March 3, 2011
Special Guest Speaker
Cutting the Fuse: Moving Beyond the War on Terror
Speaker: Professor Robert Pape, University of Chicago
Time: 5:30 p.m.
Location: Inlow Hall, 530 W. New York Street, Indianapolis, IN
Contact: Shaun Ingram at 317-278-4789 or firstname.lastname@example.org
5:30 pm: Lecture in the Wynne Courtroom (Room 100)
6:45 pm: Reception in the Conour Atrium
1.3 Hours of Indiana CLE credit available (no fee, registration required)
» REGISTER ONLINE
Professor Robert Pape, an expert in international security, will speak at the law school on March 3 at 5:30 p.m. in the Wynne Courtroom. Pape is a Professor of Political Science at the University of Chicago. His recent book, Cutting the Fuse, published in October of 2010, offers a wealth of new knowledge about the origins of suicide terrorism and strategies to stop it. In the book, Professor Pape, along with his co-author, James K. Feldman, and the Chicago Project on Security and Terrorism, examine every suicide terrorist attack worldwide from 1980 to 2009, nearly 2200 attacks in all. Their work fundamentally changes how we understand the root causes of the most important terrorist campaigns today and reveals that America's "War on Terror" has been frustrating and at times counterproductive.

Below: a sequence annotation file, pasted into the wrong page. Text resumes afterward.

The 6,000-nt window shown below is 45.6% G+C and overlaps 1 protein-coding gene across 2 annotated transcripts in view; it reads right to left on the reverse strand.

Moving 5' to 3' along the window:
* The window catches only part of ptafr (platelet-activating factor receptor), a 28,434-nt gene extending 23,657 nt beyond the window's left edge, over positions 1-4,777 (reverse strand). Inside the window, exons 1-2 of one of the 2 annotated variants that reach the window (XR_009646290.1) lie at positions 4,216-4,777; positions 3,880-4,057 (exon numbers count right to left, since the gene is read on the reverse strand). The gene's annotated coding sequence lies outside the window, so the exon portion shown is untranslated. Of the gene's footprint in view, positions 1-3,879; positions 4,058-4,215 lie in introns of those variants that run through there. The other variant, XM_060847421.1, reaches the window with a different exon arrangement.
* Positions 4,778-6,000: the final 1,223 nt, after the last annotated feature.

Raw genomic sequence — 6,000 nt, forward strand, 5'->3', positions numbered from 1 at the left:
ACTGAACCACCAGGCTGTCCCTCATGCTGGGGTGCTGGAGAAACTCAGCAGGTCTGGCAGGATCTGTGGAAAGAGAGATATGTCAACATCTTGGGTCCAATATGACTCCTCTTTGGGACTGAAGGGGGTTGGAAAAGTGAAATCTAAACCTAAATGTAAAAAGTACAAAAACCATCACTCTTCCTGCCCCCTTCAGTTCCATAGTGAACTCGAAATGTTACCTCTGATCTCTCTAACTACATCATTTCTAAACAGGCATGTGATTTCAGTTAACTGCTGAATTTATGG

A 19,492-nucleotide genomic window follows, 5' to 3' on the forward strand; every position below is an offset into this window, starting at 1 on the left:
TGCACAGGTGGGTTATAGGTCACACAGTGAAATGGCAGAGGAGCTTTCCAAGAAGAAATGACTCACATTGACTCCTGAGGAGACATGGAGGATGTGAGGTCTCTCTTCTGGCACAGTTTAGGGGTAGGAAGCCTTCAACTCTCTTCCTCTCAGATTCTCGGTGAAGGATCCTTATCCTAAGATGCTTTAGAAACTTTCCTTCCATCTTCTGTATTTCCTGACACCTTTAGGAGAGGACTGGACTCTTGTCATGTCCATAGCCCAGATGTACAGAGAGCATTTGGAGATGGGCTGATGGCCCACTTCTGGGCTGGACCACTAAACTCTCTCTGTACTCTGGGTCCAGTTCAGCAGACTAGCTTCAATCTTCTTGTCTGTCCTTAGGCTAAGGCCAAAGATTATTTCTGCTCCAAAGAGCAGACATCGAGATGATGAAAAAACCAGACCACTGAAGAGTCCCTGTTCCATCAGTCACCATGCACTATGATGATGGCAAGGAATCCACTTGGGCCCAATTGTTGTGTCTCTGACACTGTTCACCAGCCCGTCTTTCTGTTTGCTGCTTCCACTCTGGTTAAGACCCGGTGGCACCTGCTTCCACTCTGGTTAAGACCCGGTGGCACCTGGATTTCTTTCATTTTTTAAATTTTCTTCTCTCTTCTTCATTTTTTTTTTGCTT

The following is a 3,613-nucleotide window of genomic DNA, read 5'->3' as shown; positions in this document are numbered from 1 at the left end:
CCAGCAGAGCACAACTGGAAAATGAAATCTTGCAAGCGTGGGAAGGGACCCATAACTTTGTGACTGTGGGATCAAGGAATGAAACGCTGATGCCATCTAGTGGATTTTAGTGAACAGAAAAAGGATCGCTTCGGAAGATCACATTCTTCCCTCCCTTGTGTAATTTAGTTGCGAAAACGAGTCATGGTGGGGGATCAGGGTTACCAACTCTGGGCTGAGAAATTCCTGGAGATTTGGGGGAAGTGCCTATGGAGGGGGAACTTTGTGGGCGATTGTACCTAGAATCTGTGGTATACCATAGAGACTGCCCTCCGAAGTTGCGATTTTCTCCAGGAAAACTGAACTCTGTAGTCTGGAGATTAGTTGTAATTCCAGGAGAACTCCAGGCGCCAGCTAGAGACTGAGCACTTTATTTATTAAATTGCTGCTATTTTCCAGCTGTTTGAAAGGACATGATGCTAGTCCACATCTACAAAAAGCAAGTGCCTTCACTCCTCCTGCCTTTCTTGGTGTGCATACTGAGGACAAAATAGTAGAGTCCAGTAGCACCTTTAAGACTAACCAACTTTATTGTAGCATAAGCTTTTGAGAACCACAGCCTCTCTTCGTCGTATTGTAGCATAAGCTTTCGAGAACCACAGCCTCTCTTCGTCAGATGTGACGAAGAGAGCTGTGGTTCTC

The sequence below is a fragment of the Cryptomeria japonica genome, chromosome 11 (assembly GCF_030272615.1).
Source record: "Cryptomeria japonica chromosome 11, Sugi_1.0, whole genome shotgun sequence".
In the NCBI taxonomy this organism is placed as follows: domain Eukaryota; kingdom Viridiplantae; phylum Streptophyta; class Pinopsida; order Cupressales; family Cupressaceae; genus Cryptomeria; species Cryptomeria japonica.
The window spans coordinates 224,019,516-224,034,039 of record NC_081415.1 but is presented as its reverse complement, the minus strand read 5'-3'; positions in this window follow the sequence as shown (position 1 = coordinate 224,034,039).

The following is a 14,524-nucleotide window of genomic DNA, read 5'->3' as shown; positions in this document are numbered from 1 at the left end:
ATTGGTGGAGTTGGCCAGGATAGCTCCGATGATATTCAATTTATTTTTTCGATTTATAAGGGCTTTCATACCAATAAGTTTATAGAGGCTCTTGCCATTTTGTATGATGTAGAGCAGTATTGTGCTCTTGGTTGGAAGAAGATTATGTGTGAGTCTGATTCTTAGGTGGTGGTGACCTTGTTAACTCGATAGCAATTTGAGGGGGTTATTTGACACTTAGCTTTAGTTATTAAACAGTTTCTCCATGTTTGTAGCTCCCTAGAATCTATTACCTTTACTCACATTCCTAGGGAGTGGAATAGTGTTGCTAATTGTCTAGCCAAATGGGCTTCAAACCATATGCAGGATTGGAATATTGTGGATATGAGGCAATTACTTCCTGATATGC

Professor Papes other publications include Dying to Win: The Strategic Logic of Suicide Terrorism (Random House 2005); Bombing to Win: Air Power and Coercion in War (Cornell 1996), "Why Economic Sanctions Do Not Work," International Security (1997), "The Determinants of International Moral Action," International Organization (1999); "The Strategic Logic of Suicide Terrorism," American Political Science Review (2003); and "Soft Balancing against the United States," International Security (2005).
His commentary on international security policy has appeared in The New York Times, Washington Post, New Republic, Boston Globe, Los Angeles Times, and Bulletin of Atomic Scientists, as well as on Nightline, ABC News, CBS News, CNN, Fox News, and National Public Radio. Before coming to Chicago in 1999, he taught international relations at Dartmouth College for five years and air power strategy for the USAF's School of Advanced Airpower Studies for three years. He received his Ph. D. from the University of Chicago in 1988 and graduated summa cum laude and Phi Beta Kappa from the University of Pittsburgh in 1982. His current work focuses on the causes of suicide terrorism and the politics of unipolarity.
Co-sponsored by the Indiana University School of Public and Environmental Affairs (SPEA)
Parking will be available in the Inlow Hall garage on a first come, first served basis.